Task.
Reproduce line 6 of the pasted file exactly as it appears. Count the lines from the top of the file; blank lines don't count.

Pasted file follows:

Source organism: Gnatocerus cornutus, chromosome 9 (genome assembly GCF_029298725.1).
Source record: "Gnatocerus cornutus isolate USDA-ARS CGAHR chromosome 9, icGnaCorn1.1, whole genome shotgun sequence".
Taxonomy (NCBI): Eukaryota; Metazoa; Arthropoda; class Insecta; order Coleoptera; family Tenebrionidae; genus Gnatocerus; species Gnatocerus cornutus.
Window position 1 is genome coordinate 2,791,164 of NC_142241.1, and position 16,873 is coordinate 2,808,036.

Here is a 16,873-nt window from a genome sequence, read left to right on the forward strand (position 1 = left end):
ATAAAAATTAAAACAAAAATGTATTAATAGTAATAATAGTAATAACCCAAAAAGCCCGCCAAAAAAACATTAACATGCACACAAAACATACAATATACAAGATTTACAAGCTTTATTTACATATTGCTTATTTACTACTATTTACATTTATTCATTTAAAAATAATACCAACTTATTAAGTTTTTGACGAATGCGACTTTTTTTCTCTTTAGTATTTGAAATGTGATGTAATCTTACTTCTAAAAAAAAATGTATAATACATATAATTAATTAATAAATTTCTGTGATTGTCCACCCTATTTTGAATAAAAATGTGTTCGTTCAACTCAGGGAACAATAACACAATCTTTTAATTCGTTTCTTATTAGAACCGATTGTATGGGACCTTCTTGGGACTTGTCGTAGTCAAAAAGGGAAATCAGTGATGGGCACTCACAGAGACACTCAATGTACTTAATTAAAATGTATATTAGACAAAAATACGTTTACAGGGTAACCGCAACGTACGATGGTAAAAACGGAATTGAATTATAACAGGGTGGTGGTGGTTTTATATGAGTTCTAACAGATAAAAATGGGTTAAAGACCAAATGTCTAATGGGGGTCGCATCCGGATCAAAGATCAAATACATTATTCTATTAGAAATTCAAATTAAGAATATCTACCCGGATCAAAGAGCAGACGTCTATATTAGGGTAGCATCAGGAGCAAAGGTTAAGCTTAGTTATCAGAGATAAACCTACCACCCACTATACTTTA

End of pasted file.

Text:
ATAAAAATTAAAACAAAAATGTATTAATAGTAATAATAGTAATAACCCAAAAAGCCCGCCAAAAAAACATTAACATGCACACAAAACATACAATATACAAGATTTACAAGCTTTATTTACATATTGCTTATTTACTACTATTTACATTTATTCATTTAAAAATAATACCAACTTATTAAGTTTTTGACGAATGCGACTTTTTTTCTCTTTAGTATTTGAAATGTGATGTAATCTTACTTCTAAAAAAAAATGTATAATACATATAATTAATTAATAAATTTCTGTGATTGTCCACCCTATTTTGAATAAAAATGTGTTCGTTCAACTCAGGGAACAATAACACAATCTTTTAATTCGTTTCTTATTAGAACCGATTGTATGGGACCTTCTTGGGACTTGTCGTAGTCAAAAAGGGAAATCAGTGATGGGCACTCACAGAGACACTCAATGTACTTAATTAAAATGTATATTAGACAAAAATACGTTTACAGGGTAACCGCAACGTACGATGGTAAAAACGGAATTGAATTATAACAGGGTGGTGGTGGTTTTATATGAGTTCTAACAGATAAAAATGGGTTAAAGACCAAATGTCTAATGGGGGTCGCATCCGGATCAAAGATCAAATACATTATTCTATTAGAAATTCAAATTAAGAATATCTACCCGGATCAAAGAGCAGACGTCTATATTAGGGTAGCATCAGGAGCAAAGGTTAAGCTTAGTTATCAGAGATAAACCTACCACCCACTATACTTTA